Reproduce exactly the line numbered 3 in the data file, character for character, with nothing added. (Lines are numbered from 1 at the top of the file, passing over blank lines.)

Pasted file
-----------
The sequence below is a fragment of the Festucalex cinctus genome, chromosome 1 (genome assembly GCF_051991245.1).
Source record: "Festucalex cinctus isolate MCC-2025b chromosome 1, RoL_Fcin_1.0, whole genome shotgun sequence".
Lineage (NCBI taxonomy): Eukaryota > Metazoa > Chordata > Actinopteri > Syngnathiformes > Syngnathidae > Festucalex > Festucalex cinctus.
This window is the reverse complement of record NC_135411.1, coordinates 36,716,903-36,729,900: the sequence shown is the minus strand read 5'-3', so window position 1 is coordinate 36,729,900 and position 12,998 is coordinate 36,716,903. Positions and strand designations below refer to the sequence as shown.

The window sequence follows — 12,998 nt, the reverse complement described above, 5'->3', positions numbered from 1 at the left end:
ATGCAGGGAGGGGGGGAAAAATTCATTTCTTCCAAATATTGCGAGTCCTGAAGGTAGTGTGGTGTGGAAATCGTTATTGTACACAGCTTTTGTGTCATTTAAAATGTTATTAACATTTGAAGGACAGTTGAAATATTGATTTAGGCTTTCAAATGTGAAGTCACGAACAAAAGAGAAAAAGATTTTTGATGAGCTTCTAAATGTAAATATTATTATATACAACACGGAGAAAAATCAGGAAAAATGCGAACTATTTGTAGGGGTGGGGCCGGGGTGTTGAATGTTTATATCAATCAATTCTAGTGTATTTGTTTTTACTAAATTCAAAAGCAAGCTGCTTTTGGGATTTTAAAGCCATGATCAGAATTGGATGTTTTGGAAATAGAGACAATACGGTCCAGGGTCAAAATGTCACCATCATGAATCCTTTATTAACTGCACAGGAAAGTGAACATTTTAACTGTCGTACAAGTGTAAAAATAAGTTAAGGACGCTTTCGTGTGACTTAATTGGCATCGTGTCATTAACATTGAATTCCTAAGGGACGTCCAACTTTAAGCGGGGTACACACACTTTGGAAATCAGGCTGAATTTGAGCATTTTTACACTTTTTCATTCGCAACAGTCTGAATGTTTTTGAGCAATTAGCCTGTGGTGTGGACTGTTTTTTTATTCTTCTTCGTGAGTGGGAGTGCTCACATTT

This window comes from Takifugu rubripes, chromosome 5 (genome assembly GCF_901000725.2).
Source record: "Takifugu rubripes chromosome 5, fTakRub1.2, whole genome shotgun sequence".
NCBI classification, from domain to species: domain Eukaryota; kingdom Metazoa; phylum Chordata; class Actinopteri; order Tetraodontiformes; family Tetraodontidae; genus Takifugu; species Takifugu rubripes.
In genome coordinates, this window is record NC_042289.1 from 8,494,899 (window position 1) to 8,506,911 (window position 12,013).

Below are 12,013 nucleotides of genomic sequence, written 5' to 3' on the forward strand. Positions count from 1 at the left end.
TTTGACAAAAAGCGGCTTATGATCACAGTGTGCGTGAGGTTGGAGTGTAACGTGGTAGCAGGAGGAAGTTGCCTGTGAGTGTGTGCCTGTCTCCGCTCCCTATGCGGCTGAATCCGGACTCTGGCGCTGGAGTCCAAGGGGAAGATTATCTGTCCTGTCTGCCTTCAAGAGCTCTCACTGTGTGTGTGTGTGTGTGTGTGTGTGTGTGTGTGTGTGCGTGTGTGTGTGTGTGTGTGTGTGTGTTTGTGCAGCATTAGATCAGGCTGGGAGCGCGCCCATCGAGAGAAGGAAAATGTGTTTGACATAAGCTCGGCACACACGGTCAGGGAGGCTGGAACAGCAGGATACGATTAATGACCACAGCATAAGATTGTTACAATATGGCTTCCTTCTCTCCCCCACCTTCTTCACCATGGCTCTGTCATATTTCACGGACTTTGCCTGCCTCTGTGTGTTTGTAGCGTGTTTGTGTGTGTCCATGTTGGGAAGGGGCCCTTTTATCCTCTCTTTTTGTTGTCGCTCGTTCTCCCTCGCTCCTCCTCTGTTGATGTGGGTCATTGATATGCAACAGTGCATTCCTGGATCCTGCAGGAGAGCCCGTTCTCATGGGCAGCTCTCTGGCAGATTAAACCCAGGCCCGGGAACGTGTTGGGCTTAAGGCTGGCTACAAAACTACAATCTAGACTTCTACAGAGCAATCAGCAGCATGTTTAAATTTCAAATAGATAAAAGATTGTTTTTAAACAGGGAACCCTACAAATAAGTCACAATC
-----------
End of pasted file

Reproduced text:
Lineage (NCBI taxonomy): Eukaryota > Metazoa > Chordata > Actinopteri > Syngnathiformes > Syngnathidae > Festucalex > Festucalex cinctus.